I think Peyton Manning vs. Tom Brady in the AFC is going to be one of the great matchups of all time. I’m eager to see what the final line will be. As for the NFC I just can’t figure out Chicago. They made the Seadogs who looked so bad last week, look good. They’ve got to be an underdog to New Orleans but by how much.

I wish I could quit now at 5-3.

January 12, 2007

Footballl picks: Round 2

Filed under: Uncategorized — ronrosenbaumwriter @ 12:14 pm

You’ll recall last weekend I picked all four winners but only went 2-2 against the spread. A commenter pointed out that with the “vig”, the amount the bookie charges for taking your bet, people betting money with my picks would have lost a smallish amount even though I was right half the time.

So let me issue this disclaimer: Don’t bet on my picks. Save your money, this is an intellectual exercise, designed to demonstrate (I hope) that I have a profound, intuitive understanding of The Game, or at least a better understanding than my blog friend and rival Gil Roth at Virtual Memories.(who, by the way–did I mention this?–went 1-3 last week).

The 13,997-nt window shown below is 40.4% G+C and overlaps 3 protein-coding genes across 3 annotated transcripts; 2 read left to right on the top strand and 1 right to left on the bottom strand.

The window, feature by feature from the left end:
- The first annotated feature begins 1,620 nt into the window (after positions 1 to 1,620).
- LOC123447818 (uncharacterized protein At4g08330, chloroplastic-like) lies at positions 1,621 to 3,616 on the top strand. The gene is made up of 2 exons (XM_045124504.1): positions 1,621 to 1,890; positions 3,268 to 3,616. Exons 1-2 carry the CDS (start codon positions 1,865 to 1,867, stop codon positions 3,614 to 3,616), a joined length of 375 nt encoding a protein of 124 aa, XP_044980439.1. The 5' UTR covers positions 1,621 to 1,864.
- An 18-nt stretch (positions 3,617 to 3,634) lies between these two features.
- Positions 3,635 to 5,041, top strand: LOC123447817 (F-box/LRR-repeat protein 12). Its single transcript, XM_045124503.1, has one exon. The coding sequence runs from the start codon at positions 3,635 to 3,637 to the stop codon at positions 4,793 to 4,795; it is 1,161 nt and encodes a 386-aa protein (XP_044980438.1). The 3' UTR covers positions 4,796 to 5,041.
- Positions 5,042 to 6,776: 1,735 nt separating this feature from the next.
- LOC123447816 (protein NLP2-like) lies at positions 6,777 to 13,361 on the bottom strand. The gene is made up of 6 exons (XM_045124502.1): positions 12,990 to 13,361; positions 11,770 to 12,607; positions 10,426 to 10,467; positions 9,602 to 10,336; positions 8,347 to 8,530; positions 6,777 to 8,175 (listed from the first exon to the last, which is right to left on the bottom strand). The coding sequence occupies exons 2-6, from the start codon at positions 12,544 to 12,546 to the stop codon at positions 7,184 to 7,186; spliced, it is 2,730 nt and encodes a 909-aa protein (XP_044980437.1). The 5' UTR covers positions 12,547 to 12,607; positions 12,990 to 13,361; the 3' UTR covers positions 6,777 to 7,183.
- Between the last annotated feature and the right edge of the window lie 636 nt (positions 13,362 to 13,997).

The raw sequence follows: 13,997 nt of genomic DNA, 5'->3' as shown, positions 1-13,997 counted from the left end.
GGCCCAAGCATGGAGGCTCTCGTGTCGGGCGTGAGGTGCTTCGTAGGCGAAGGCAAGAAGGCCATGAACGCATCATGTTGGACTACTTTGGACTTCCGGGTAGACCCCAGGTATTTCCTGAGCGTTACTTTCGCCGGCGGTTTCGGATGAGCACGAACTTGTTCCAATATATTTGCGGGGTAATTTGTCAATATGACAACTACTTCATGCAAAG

So here goes for this weekend (point spread based on Friday morning’s line):


Baltimore Ravens (formerly Cleveland Browns) vs. Indianapolis (formerly Baltimore) Colts. I’m still confused about how they’ve decided to keep the record books. Like, do stats for best QB continue from Baltimore’s Johnny Unitas to the Indy Colts’ Peyton Manning or to Baltimore’s current QB Steve McNair. I’ve always been a McNair admirer, and yeah, yeah, Ravens D rules, but I think that when you get Peyton Manning as an underdog and he’s got something to prove (i.e. that he can win in the post-season) you’ve got to go with the dog.

Take Indy plus the 4 points.

New Orleans Saints vs Philly Eagles. I know the Saints have the stars, but as one commenter pointed out last week the Eagles have heart. Usually in this fallen world, stars beat heart, and the Saints are favored. But I like the Eagles despite this.